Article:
In the novel Thread Ripper by Amalie Smith, we follow the thoughts of a weaver working on a large tapestry. The left pages unveil the inner life of the weaver, unsure about love and having children. Simultaneously, the right pages introduce us to the history of the loom and its connection to early computer technology. Here, Smith cites the first computer programmer Ada Lovelace, who wrote the following on how the first computer borrowed its binary system from the industrialized Jacquard loom: "We may say most aptly that the Analytical Engine weaves algebraic patterns just as the jacquard loom weaves flowers and leaves."
Together, the narratives from the left and right pages give insight to Smith's thoughts when she devised a body of jacquard-woven works. One of them is Hypertextile III shown at ARoS Public depicting algorithmically generated flowers as an homage to Ada Lovelace. In fact, the motif originates from a series of photos of hands on digital devices. But one cannot recognize the hands in the work, since she has run the photos through a machine learning algorithm called DeepDream trained to only recognize a selection of endangered flowers and plants. Thereby, the algorithm melts together with the hands and the plants in the woven work. Just like monsters are crossing borders between the body, nature, and technology.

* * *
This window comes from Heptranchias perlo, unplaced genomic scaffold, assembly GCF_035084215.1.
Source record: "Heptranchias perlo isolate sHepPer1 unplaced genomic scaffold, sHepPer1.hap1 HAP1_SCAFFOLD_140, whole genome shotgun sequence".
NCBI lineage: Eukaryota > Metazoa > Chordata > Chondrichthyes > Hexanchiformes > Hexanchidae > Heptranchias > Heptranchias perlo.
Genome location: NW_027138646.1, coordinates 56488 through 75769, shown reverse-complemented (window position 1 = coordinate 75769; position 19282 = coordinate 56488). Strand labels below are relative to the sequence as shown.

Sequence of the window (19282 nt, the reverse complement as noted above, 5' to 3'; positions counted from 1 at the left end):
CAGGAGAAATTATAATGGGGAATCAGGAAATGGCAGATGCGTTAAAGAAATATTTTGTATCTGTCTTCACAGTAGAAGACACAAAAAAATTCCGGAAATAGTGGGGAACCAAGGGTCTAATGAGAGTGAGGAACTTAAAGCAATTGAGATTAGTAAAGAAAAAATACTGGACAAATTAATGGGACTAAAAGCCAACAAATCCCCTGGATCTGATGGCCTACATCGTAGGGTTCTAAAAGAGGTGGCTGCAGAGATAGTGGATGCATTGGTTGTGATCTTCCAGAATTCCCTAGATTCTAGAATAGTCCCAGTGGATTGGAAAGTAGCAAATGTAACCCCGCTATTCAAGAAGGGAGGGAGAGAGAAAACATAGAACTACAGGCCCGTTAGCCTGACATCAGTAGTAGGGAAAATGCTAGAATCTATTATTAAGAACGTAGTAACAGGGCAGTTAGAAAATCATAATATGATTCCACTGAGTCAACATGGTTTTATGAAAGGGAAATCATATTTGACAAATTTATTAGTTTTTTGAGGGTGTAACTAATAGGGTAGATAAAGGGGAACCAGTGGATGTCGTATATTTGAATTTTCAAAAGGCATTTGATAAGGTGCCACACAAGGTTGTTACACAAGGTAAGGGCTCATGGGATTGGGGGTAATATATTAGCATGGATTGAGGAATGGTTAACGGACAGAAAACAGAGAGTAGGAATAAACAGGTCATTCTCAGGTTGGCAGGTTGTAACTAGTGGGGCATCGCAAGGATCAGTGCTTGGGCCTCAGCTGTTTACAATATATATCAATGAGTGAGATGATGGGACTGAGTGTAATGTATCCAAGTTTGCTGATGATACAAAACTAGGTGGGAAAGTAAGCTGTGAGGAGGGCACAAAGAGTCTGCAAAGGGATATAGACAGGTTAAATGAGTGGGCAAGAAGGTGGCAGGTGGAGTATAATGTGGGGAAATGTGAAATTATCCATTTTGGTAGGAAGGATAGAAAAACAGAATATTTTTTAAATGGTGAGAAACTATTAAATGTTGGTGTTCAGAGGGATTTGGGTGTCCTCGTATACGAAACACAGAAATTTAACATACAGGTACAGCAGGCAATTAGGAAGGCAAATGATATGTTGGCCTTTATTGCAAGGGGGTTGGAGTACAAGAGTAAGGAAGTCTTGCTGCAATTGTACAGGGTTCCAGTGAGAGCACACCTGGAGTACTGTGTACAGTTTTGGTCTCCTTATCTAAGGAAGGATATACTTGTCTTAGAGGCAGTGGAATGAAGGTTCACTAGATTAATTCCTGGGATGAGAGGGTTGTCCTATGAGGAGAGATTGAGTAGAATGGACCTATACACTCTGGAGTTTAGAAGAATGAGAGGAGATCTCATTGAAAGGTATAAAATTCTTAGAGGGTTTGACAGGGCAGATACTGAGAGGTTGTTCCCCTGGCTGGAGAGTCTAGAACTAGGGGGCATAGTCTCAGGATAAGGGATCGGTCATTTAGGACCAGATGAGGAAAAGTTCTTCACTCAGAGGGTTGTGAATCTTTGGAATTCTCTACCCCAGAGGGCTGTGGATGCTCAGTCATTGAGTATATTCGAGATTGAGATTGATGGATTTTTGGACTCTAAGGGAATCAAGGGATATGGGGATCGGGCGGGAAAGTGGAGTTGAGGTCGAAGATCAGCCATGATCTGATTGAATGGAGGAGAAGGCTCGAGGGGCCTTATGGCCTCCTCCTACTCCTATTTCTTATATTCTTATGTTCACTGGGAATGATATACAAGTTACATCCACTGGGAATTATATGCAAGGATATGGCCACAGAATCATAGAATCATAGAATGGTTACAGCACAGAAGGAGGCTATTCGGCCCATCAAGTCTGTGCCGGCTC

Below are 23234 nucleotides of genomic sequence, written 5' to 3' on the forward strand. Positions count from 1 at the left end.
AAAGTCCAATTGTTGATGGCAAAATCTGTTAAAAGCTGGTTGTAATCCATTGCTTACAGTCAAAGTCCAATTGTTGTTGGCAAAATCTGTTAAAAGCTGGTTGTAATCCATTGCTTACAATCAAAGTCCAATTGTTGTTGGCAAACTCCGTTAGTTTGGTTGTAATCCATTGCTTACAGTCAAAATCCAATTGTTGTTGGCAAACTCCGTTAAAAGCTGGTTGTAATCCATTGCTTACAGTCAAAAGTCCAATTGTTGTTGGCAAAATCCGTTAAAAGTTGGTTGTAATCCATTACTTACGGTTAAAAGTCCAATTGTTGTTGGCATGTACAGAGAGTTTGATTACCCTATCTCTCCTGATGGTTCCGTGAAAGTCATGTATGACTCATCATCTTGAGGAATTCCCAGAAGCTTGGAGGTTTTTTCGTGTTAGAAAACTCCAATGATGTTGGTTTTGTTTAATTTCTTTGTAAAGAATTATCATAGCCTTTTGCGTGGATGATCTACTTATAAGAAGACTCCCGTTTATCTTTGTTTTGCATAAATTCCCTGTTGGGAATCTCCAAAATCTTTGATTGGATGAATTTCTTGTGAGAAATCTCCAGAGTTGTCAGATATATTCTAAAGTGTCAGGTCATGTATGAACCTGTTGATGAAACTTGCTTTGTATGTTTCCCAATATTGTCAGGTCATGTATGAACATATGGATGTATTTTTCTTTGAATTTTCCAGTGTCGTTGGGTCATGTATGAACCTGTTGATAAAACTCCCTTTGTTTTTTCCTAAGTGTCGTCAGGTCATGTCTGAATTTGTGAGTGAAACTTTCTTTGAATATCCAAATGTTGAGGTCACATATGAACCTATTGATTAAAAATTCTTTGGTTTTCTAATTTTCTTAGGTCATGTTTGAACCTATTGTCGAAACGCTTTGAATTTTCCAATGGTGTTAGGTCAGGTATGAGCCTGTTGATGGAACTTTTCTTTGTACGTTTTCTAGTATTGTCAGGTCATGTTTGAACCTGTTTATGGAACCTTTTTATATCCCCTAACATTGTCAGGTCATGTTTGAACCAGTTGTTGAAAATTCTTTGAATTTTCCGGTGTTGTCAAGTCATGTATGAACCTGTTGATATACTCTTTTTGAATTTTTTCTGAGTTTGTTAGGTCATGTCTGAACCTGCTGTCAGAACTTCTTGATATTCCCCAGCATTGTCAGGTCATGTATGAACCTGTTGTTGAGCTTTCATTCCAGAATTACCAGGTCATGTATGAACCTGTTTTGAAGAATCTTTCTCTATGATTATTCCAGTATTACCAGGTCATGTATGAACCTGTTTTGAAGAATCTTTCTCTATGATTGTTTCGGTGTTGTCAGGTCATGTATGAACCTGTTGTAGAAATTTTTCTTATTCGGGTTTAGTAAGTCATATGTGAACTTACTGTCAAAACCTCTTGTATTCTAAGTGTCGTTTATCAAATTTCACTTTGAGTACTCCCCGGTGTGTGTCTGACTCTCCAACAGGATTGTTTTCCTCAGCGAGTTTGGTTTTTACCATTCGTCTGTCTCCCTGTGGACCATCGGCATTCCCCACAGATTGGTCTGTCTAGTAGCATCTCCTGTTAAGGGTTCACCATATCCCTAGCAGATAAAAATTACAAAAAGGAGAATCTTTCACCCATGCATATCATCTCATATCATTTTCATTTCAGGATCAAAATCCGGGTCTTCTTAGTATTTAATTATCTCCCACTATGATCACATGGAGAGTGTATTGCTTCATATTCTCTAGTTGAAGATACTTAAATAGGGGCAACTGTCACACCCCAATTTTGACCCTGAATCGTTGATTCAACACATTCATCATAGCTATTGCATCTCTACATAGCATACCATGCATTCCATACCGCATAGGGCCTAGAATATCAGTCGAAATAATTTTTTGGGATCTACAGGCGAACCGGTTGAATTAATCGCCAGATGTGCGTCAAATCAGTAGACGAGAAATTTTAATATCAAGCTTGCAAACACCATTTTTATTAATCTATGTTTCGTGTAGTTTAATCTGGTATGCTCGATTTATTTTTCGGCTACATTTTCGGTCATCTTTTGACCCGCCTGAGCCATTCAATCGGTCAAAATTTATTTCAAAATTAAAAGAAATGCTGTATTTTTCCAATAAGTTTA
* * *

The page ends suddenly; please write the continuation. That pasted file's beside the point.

cand.mag in art history
Still image from artist talk about the work.
Installation at ARoS Public, ARoS Aarhus Art Museum (DK)
Installation photo: ©Mikkel Kalkal